Cultural Jihad: USA Today Declares Hijab a “Symbol of Feminism”

We now live in a world where women embracing sluttiness equals self-respect and wearing the hijab equals female empowerment.

In a piece by USA Today, the hijab, what women MUST wear under penalty of death in the Muslim world, becomes a symbol of liberation. As is always the case with feminists, the magic word that transforms this frog of an idea into a handsome prince is that oft-repeated six-letter word “CHOICE.”

Rather than interview (if they could get her to talk) a poor Saudi woman peering through the eyeholes in her burqa, the article focuses on University of Maryland student Sameeha Ahmad, who once threw off her hijab until she realized how much she missed it and put it back on.

“I do believe hijab support feminism,” Ahmad tells USA Today, “the way you look at it from a religious perspective, it empowers you by strengthening your relationship with God. It’s a step you are taking to further yourself within your own religion.”

Would USA Today hold the same tone for traditional Catholic women wearing chapel veils during a Latin Mass?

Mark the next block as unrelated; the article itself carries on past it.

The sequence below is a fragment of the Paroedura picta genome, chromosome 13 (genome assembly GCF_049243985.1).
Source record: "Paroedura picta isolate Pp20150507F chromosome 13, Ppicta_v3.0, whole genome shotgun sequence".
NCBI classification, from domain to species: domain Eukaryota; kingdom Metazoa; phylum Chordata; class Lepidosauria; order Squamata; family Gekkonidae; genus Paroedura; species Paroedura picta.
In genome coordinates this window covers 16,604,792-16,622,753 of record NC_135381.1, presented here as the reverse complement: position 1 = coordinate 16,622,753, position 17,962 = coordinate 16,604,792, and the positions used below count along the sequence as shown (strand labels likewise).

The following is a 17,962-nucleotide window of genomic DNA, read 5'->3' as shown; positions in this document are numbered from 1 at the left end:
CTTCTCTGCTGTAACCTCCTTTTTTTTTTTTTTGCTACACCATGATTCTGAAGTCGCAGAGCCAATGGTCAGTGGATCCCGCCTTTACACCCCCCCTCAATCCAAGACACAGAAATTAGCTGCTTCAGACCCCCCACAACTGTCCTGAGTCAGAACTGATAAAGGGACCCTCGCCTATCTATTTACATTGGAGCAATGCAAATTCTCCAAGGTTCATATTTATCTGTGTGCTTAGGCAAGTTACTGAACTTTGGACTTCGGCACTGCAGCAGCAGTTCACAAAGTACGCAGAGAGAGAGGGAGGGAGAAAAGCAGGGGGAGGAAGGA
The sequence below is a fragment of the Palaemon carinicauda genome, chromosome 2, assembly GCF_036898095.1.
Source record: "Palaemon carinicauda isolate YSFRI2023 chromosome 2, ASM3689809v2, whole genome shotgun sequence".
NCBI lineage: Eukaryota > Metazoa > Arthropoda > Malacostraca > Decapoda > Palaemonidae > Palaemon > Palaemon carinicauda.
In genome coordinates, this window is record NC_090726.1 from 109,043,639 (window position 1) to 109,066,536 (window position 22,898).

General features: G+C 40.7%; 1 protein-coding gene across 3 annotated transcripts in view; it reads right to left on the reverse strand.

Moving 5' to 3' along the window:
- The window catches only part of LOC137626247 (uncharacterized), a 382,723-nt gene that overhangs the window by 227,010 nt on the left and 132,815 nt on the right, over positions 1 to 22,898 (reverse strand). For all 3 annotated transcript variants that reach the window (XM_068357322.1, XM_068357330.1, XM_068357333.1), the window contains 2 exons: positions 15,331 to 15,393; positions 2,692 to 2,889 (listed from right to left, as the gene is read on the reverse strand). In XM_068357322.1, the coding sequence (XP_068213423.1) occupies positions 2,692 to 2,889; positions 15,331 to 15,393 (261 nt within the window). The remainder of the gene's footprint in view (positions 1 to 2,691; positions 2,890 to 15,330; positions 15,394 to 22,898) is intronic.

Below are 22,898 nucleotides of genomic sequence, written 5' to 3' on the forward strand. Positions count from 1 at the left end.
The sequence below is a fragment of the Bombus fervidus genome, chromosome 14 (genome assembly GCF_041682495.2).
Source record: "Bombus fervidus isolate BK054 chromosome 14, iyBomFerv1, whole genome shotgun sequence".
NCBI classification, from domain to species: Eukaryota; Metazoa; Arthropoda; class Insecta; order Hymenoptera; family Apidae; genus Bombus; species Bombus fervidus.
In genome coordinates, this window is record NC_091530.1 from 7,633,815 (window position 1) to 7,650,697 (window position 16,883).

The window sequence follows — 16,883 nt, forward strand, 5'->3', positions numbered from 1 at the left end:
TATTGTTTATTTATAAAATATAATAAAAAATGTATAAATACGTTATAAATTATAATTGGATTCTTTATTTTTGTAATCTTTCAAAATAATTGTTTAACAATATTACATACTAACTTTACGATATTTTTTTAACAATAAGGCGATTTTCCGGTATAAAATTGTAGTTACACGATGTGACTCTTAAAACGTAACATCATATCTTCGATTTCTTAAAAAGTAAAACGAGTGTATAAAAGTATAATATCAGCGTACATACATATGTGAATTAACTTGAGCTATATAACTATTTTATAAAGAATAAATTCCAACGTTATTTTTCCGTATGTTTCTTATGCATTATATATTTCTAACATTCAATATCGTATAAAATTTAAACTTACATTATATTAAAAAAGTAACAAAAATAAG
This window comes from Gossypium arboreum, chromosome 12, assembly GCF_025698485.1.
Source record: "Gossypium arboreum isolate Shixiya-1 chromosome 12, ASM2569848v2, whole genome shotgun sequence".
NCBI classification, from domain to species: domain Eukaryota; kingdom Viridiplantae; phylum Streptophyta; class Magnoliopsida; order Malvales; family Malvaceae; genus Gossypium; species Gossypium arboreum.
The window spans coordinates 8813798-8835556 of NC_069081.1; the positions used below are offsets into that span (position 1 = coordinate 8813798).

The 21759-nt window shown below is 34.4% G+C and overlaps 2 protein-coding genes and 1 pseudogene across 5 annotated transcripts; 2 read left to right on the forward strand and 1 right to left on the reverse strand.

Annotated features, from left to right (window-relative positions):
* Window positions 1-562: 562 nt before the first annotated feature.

Others hijab enthusiasts, like Dalia Mogahed, director of research at the Institute for Social Policy and Understanding, contends that “the ‘hijab oppresses women’ narrative is not only racist, it is also sexist,” because “hijab is a choice by the vast majority of women who wear it, especially in the U.S. where there is great societal pressure to not wear it, rather than the reverse.”

Mogahed did not cite her sources of women in the Muslim world who wear hijabs as a choice. Nor did she explain how criticism of the practice is racist, since Islam is not a race.

Student Fatima Khan says her hijab “limits how much someone can objectify me and instead have the power to only be judged for my intellect, abilities and personality rather than simply my appearance.”

The move to make the hijab feminist again also includes Nike, which included a hijab as one of its athletic wear products.

“The Nike Pro Hijab has been a year in the making, but its impetus can be traced much further back to Nike’s founding mission, to serve athletes, with the signature addendum: If you have a body, you’re an athlete,” the company said in an announcement.

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